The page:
American female soldiers are more likely to be raped by a fellow service member than killed by enemy fire. Only 14% of those attacked come out and report their abuse, and only 8% of men accused with sexual assault are prosecuted. Such disconcerting facts make up the bulk of provo documentarian Kirby Dick’s Oscar-shortlisted documentary The Invisible War (whose previous documentaries include Twist of Faith and This Film is Not Yet Rated). Treating the issue as an epidemic and plague, Dick confronts the subject, the witnesses and the culprits head-0n, and certainly doesn’t give us much in the way of respite.
A very tough movie, aside from the increasingly traumatic, revelations of misconduct, the subsequent cover-ups and the quasi-normalised nature of such events, Dick shouts the issue at us with continuous factoid title cards and harrowed talking head interviews with victims of rape and abuse, their families, and blind-sited state officials. Although some of these interviews have the desired impact, an onslaught of them for three quarters of the movie borders on the aggressive and exploitative. It’s cold, neither cinematically compelling or emotionally engaging, and some more personal touches, credible investigative journalism or involved authorship would have stopped The Invisible War from feeling like a lecture that berates the ill-informed audience.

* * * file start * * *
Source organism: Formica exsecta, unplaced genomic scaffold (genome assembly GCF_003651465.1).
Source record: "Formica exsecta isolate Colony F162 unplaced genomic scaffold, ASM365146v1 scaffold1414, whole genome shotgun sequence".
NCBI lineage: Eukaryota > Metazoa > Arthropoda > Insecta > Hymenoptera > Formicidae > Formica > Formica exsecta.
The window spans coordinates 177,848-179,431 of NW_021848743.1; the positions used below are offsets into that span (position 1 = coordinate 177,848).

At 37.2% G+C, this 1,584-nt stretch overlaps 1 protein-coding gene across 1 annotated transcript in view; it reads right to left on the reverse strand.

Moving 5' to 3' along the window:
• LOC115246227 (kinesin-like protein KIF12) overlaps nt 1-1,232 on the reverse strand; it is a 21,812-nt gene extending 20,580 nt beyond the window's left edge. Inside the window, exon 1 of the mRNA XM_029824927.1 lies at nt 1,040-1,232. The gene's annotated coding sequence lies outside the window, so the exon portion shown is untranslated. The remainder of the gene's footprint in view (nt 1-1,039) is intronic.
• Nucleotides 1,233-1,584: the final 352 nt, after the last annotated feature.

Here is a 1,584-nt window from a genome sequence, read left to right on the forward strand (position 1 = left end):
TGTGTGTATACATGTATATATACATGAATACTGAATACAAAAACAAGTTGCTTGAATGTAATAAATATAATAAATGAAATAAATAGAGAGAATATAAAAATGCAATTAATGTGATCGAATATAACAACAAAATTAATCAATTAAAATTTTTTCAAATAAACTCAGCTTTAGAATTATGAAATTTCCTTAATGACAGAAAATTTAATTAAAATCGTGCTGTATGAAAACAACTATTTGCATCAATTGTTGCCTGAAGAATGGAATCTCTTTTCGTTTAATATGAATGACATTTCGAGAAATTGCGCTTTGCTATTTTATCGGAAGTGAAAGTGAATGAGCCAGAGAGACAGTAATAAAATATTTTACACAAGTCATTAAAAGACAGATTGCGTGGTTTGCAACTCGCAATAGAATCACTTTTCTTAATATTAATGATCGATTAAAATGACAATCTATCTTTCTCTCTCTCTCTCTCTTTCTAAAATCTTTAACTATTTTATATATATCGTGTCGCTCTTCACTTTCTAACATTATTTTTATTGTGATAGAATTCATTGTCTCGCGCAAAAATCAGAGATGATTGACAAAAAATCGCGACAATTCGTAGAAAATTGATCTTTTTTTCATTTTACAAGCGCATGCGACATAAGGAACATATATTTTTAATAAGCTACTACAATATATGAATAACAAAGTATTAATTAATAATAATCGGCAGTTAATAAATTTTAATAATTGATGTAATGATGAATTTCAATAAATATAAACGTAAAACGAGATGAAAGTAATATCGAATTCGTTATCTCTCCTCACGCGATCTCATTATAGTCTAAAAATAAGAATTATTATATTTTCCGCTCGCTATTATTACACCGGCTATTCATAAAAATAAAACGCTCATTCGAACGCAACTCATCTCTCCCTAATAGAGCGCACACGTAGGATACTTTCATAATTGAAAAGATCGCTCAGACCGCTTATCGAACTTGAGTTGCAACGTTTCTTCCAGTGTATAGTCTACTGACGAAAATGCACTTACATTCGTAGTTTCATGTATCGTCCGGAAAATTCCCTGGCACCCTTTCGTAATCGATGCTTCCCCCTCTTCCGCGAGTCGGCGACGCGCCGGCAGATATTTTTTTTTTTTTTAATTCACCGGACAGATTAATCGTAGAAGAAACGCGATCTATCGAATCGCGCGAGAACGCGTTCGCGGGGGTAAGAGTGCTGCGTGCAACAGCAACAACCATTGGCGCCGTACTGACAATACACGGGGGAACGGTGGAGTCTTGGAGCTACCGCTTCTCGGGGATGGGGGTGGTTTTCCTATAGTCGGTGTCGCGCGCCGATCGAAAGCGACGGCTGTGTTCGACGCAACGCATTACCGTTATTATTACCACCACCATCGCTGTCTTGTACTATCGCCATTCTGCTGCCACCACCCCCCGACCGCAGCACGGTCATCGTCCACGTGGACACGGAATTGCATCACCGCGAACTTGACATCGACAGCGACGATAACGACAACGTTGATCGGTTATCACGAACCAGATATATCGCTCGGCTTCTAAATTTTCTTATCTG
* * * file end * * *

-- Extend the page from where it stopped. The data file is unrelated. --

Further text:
Even if the documentary structure is formulaic and forgettable, the subject matter certainly isn’t. Allegedly the biggest cover-up in the USA’s military history, Kirby Dick gives a voice to the voiceless, and the film has already made significant changes: shaking up the Secretary of Defence, bureaucratic case handling and encouraging victims to oust their attackers. Baby steps in the right direction, The Invisible War is an aggravated and enraging documentary, but no doubt an important one too.